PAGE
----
The cover of a recent issue of The Economist purports to answer the question “Why Israel Needs a Palestinian State.” The argument isn’t wrong. It just isn’t wise. Israel needs a Palestinian state to safeguard its democratic future — in the long term. But the character of such a state matters at least as much as its mere existence. The Middle East doesn’t need another failed state in its midst. Israel doesn’t need another Hamastan on its border. Palestinians in the West Bank don’t need it over their heads. In 1967 Israel was forced into a war against enemies who then begrudged it the peace. Egypt, at least, found its Sadat. The drama of the Six-Day War will close when Palestinians find theirs.



On Topic Links


Ex-UN Envoy Bolton: Trump has no Chance at Ultimate Peace Deal: Yonah Jeremy Bob, Jerusalem Post, May 29, 2017 —There is no chance President Donald Trump will secure a peace deal between Israel and the Palestinians, former US ambassador to the UN John Bolton told The Jerusalem Post on Monday.

Precursor for Victory – A Diplomatic “Iron-Dome”: Dr. Martin Sherman, Arutz Sheva, May 12, 2017—Wars usually end when failure causes one side to despair when that side has…accepted defeat, and when that defeat has exhausted its will to fight – Daniel Pipes, A New Strategy for Israeli Victory, Commentary, December 14, 2016.

Could Israel’s Bennett Become Next Leader of the Right?: Mazal Mualem, Al-Monitor, Apr. 28, 2017—When the chairman of HaBayit HaYehudi, Minister of Education Naftali Bennett, entered the polling station on the morning of April 27, he was greeted by his supporters who shouted, "Who's there? The next prime minister!"

Cutting Abbas Down to Size: Ruthie Blum, Jerusalem Post, June 11, 2017—On Thursday, Bloomberg quoted a Palestinian Authority official saying that PA President Mahmoud Abbas is willing to forgo his usual preconditions for negotiations with Israel – such as a freeze on all settlement construction – in order to give the administration in Washington “a chance to deliver.”









After Trump Visit, the Onus Rests on Us: Isi Leibler, Algemeiner, May 24, 2017 — Overall, US President Donald Trump has delivered.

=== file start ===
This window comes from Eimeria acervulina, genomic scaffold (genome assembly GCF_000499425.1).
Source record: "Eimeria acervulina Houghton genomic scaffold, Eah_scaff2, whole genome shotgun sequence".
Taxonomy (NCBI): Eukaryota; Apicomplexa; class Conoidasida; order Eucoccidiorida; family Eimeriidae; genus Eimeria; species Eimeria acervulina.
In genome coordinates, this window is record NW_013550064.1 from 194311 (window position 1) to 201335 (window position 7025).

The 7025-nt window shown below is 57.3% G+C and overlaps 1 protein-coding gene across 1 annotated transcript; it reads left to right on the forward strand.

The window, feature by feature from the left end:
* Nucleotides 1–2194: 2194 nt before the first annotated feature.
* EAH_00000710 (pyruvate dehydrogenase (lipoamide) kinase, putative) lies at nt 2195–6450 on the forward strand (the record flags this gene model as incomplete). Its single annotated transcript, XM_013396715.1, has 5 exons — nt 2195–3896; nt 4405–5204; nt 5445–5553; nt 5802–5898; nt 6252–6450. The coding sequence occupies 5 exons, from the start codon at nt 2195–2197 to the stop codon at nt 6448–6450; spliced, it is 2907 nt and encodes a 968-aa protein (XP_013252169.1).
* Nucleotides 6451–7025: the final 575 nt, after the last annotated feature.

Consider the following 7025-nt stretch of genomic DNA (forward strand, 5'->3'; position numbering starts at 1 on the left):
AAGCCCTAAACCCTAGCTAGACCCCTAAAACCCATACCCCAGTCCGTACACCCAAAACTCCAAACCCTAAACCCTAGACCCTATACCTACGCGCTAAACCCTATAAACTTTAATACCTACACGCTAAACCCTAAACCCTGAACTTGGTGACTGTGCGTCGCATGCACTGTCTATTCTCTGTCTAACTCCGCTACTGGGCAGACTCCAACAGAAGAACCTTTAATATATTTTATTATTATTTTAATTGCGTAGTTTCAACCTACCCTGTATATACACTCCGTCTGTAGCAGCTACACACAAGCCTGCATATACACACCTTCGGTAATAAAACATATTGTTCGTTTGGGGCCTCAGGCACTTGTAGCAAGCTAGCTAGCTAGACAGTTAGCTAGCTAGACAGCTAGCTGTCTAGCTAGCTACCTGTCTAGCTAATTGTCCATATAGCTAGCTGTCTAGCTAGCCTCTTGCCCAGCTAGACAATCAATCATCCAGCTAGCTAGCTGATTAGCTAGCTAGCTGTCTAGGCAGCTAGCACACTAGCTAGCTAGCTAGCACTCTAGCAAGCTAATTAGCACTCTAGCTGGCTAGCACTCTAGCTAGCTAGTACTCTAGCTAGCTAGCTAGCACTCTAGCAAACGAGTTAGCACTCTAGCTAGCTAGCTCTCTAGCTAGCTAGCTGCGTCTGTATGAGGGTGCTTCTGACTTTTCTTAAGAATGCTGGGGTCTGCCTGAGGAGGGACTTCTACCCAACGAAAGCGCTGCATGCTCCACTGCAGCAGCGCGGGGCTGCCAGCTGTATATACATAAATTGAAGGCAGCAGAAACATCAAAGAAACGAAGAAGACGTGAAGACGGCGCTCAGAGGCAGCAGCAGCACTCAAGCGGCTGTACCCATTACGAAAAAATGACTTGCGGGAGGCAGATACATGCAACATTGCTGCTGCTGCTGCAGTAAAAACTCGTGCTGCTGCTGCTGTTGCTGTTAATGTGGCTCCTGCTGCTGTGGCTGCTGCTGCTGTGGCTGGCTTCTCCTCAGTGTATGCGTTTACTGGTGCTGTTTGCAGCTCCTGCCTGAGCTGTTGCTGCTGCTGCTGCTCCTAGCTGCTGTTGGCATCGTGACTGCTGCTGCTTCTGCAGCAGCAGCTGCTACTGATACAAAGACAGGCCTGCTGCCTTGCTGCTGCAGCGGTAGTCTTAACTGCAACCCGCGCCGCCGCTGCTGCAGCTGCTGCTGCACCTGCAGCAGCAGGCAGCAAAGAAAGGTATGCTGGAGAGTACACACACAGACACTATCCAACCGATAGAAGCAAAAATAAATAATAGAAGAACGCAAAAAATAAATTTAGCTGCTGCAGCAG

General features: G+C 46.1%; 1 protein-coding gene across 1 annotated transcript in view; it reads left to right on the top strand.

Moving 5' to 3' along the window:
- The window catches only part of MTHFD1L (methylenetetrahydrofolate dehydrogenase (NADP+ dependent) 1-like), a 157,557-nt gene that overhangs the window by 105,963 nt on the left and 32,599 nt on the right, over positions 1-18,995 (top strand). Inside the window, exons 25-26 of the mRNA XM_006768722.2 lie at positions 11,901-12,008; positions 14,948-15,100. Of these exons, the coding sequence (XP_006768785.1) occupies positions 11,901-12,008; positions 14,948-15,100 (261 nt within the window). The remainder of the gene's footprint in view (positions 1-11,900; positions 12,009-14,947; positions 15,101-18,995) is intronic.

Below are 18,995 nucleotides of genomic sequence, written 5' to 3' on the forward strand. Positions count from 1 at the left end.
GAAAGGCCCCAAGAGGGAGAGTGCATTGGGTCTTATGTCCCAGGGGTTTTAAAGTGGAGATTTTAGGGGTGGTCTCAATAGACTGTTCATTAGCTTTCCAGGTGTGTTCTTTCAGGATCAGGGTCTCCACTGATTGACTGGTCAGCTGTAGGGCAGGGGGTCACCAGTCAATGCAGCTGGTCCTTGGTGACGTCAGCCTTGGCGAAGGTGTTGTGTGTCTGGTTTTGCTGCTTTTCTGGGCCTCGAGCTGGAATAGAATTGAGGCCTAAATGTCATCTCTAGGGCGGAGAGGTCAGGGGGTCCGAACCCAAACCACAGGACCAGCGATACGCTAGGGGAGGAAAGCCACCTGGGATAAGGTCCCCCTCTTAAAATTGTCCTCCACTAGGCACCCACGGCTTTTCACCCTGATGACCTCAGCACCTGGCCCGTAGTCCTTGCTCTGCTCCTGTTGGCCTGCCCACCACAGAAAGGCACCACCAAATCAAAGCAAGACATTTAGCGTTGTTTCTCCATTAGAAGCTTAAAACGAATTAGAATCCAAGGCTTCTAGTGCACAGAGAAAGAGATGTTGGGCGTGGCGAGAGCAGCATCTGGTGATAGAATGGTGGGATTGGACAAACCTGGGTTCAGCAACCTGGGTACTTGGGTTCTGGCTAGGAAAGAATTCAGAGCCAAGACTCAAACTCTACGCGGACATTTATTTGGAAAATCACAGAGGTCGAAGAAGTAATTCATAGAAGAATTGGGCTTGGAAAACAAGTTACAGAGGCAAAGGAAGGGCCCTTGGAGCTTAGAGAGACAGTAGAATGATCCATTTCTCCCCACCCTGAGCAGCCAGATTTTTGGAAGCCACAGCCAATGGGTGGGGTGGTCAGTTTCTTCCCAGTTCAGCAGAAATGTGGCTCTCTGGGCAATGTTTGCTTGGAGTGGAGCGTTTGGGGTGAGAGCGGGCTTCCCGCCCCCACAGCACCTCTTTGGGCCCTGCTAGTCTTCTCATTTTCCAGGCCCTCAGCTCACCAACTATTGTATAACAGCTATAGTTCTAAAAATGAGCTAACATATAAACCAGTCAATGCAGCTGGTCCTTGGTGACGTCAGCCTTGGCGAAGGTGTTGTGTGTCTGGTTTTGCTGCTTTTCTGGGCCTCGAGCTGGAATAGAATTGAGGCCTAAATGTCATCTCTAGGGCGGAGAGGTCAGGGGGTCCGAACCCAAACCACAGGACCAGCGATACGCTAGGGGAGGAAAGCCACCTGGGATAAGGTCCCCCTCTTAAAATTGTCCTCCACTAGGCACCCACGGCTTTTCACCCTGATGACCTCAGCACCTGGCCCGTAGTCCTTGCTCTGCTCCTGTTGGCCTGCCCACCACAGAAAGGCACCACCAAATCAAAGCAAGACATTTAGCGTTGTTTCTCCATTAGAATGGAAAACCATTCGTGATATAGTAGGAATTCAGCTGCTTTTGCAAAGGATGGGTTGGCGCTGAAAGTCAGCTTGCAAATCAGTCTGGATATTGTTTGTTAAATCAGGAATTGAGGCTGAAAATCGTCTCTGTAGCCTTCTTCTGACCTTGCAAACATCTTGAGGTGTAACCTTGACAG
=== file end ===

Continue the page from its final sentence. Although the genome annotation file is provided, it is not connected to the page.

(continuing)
Trump’s Middle East Trip Was a Big, Surprising Success—and the Iranian Regime is Nervous: Lee Smith, Tablet, May 23, 2017 — “I want to tell you,” Israeli Prime Minister Benjamin Netanyahu said to President Donald Trump during a joint press conference Monday, “how much we appreciate the reassertion of American leadership in the Middle East.”

A Trump Doctrine for the Middle East?: Michael Doran, New York Times, May 19, 2017 — During his campaign, Donald Trump’s Middle East policy seemed to begin and end with his vow to “bomb the hell” out of the Islamic State…

As the Middle East Petrostates Rush into Modernity, Their Indentured Servants Pay the Price: Robert Fulford, National Post, Apr. 13, 2017— The people who control the oil-rich states in the Arabian Gulf have learned that money isn’t everything.


On Topic Links


In Sign of Changing Region, Gulf States Float Major Upgrade in Ties with Israel: Tower, May 16, 2017

The Real Middle East Crisis:  James L. Gelvin, History News Newtowrk, May 21, 2017

Farewell to OPEC: Daniel John Sobieski, American Thinker, May 24, 2017

Why We Are Surprised by Surprises: Joshua Teicher, BESA, May 16, 2017





Isi Leibler

Algemeiner, May 24, 2017


Overall, US President Donald Trump has delivered. He will not have satisfied the delusional aspirations of Israel’s radical right but, despite some missteps before he arrived, highlighted by hostile and misleading press reports, the Trump visit was favorable for Israel and outlined parameters of what can be achieved with the Palestinians.


It was disappointing that he postponed transferring the US embassy to Jerusalem but there is still hope that this will happen during his presidency. We appreciate that he is the first sitting American president to visit Jerusalem’s Old City and the Western Wall. We would have preferred him to be more explicit about the extent of terrorism in Israel in his address to the Muslim world. But he more than compensated in his extraordinarily warm address at the Israel Museum. There is also some concern that the substantial commercial and defense relationship with the Saudis ($380 billion in deals, including $110 billion in arms purchases) might impact Israel and will require steps to ensure that we maintain our qualitative military edge.